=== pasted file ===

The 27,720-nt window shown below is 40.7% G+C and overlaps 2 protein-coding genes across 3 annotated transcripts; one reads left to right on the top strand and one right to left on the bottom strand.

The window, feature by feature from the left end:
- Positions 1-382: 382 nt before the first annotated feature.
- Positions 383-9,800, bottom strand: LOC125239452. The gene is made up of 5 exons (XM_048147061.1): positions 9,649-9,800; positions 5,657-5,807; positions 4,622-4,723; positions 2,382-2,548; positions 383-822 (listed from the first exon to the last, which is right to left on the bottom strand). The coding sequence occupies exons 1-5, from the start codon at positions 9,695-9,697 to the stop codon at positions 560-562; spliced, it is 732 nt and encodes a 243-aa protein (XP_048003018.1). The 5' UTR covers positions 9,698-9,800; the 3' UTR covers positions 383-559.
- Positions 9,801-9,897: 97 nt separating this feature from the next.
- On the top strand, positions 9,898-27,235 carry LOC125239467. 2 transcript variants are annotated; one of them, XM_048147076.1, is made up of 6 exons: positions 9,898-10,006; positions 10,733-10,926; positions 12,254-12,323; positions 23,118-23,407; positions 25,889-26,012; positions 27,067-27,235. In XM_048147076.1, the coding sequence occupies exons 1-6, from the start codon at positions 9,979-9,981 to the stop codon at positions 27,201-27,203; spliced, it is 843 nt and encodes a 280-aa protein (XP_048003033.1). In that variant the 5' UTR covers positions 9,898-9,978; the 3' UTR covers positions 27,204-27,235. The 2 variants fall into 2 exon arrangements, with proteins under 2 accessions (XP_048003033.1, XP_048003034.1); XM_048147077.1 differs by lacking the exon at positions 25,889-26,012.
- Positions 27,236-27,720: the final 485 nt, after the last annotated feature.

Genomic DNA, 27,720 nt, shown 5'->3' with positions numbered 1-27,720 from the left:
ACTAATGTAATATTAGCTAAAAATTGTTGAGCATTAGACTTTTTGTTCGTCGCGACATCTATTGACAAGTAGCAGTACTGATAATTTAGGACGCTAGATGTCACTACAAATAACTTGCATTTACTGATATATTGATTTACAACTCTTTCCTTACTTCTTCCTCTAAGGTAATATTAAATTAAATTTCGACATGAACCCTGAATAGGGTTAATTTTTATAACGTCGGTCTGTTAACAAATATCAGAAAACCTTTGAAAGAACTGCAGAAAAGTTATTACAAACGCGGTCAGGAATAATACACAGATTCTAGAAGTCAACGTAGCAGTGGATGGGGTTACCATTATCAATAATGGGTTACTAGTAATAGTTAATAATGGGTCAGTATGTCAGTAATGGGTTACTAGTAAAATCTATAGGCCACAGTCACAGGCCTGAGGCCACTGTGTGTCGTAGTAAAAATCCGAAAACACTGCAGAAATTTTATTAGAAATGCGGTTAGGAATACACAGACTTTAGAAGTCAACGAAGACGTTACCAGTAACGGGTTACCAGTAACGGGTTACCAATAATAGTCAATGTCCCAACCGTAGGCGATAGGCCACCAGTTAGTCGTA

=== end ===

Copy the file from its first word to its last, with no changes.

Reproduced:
The 27,720-nt window shown below is 40.7% G+C and overlaps 2 protein-coding genes across 3 annotated transcripts; one reads left to right on the top strand and one right to left on the bottom strand.

The window, feature by feature from the left end:
- Positions 1-382: 382 nt before the first annotated feature.
- Positions 383-9,800, bottom strand: LOC125239452. The gene is made up of 5 exons (XM_048147061.1): positions 9,649-9,800; positions 5,657-5,807; positions 4,622-4,723; positions 2,382-2,548; positions 383-822 (listed from the first exon to the last, which is right to left on the bottom strand). The coding sequence occupies exons 1-5, from the start codon at positions 9,695-9,697 to the stop codon at positions 560-562; spliced, it is 732 nt and encodes a 243-aa protein (XP_048003018.1). The 5' UTR covers positions 9,698-9,800; the 3' UTR covers positions 383-559.
- Positions 9,801-9,897: 97 nt separating this feature from the next.
- On the top strand, positions 9,898-27,235 carry LOC125239467. 2 transcript variants are annotated; one of them, XM_048147076.1, is made up of 6 exons: positions 9,898-10,006; positions 10,733-10,926; positions 12,254-12,323; positions 23,118-23,407; positions 25,889-26,012; positions 27,067-27,235. In XM_048147076.1, the coding sequence occupies exons 1-6, from the start codon at positions 9,979-9,981 to the stop codon at positions 27,201-27,203; spliced, it is 843 nt and encodes a 280-aa protein (XP_048003033.1). In that variant the 5' UTR covers positions 9,898-9,978; the 3' UTR covers positions 27,204-27,235. The 2 variants fall into 2 exon arrangements, with proteins under 2 accessions (XP_048003033.1, XP_048003034.1); XM_048147077.1 differs by lacking the exon at positions 25,889-26,012.
- Positions 27,236-27,720: the final 485 nt, after the last annotated feature.

Genomic DNA, 27,720 nt, shown 5'->3' with positions numbered 1-27,720 from the left:
ACTAATGTAATATTAGCTAAAAATTGTTGAGCATTAGACTTTTTGTTCGTCGCGACATCTATTGACAAGTAGCAGTACTGATAATTTAGGACGCTAGATGTCACTACAAATAACTTGCATTTACTGATATATTGATTTACAACTCTTTCCTTACTTCTTCCTCTAAGGTAATATTAAATTAAATTTCGACATGAACCCTGAATAGGGTTAATTTTTATAACGTCGGTCTGTTAACAAATATCAGAAAACCTTTGAAAGAACTGCAGAAAAGTTATTACAAACGCGGTCAGGAATAATACACAGATTCTAGAAGTCAACGTAGCAGTGGATGGGGTTACCATTATCAATAATGGGTTACTAGTAATAGTTAATAATGGGTCAGTATGTCAGTAATGGGTTACTAGTAAAATCTATAGGCCACAGTCACAGGCCTGAGGCCACTGTGTGTCGTAGTAAAAATCCGAAAACACTGCAGAAATTTTATTAGAAATGCGGTTAGGAATACACAGACTTTAGAAGTCAACGAAGACGTTACCAGTAACGGGTTACCAGTAACGGGTTACCAATAATAGTCAATGTCCCAACCGTAGGCGATAGGCCACCAGTTAGTCGTA